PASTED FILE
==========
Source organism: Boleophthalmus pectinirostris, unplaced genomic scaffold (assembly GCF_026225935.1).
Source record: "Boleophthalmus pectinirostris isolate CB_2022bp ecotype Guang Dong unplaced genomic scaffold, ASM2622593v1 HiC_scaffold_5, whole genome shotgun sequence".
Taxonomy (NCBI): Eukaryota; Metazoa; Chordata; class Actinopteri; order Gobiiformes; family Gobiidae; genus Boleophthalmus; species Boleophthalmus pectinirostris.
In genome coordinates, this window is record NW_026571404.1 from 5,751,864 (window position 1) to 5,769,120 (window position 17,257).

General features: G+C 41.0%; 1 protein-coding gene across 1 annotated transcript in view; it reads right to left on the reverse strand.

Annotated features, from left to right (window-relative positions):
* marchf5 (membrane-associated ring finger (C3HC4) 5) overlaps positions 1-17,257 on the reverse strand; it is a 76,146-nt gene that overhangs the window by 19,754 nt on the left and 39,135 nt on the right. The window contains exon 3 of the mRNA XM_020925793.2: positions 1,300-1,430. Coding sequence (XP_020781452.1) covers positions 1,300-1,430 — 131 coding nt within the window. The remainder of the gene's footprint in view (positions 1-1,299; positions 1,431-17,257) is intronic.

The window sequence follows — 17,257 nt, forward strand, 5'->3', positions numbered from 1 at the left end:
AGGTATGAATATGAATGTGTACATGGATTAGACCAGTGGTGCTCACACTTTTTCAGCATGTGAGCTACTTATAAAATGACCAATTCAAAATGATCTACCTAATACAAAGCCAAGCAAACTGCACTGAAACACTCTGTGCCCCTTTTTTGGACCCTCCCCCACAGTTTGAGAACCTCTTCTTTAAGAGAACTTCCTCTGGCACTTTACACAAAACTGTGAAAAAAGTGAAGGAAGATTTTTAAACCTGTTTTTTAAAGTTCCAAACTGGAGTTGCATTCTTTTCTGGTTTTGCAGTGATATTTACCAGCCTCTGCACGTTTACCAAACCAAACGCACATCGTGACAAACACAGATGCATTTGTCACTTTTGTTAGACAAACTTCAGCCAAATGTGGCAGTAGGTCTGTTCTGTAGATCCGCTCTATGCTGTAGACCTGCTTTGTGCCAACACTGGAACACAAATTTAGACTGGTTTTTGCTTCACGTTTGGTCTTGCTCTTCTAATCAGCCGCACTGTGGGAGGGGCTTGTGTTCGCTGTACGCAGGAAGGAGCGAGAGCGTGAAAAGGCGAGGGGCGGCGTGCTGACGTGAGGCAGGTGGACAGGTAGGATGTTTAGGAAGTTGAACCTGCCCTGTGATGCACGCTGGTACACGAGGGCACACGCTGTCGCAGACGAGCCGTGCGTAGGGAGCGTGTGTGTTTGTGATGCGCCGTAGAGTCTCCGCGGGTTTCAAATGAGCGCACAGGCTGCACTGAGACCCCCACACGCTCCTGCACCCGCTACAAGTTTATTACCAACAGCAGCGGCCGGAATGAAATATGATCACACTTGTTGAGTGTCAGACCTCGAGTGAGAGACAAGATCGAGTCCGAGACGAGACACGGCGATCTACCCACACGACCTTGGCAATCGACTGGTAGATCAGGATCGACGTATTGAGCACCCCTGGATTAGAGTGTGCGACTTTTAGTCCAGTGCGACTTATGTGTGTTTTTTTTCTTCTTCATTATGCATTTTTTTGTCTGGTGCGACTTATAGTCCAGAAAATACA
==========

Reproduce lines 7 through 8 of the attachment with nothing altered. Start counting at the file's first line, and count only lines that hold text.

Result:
* marchf5 (membrane-associated ring finger (C3HC4) 5) overlaps positions 1-17,257 on the reverse strand; it is a 76,146-nt gene that overhangs the window by 19,754 nt on the left and 39,135 nt on the right. The window contains exon 3 of the mRNA XM_020925793.2: positions 1,300-1,430. Coding sequence (XP_020781452.1) covers positions 1,300-1,430 — 131 coding nt within the window. The remainder of the gene's footprint in view (positions 1-1,299; positions 1,431-17,257) is intronic.

The window sequence follows — 17,257 nt, forward strand, 5'->3', positions numbered from 1 at the left end: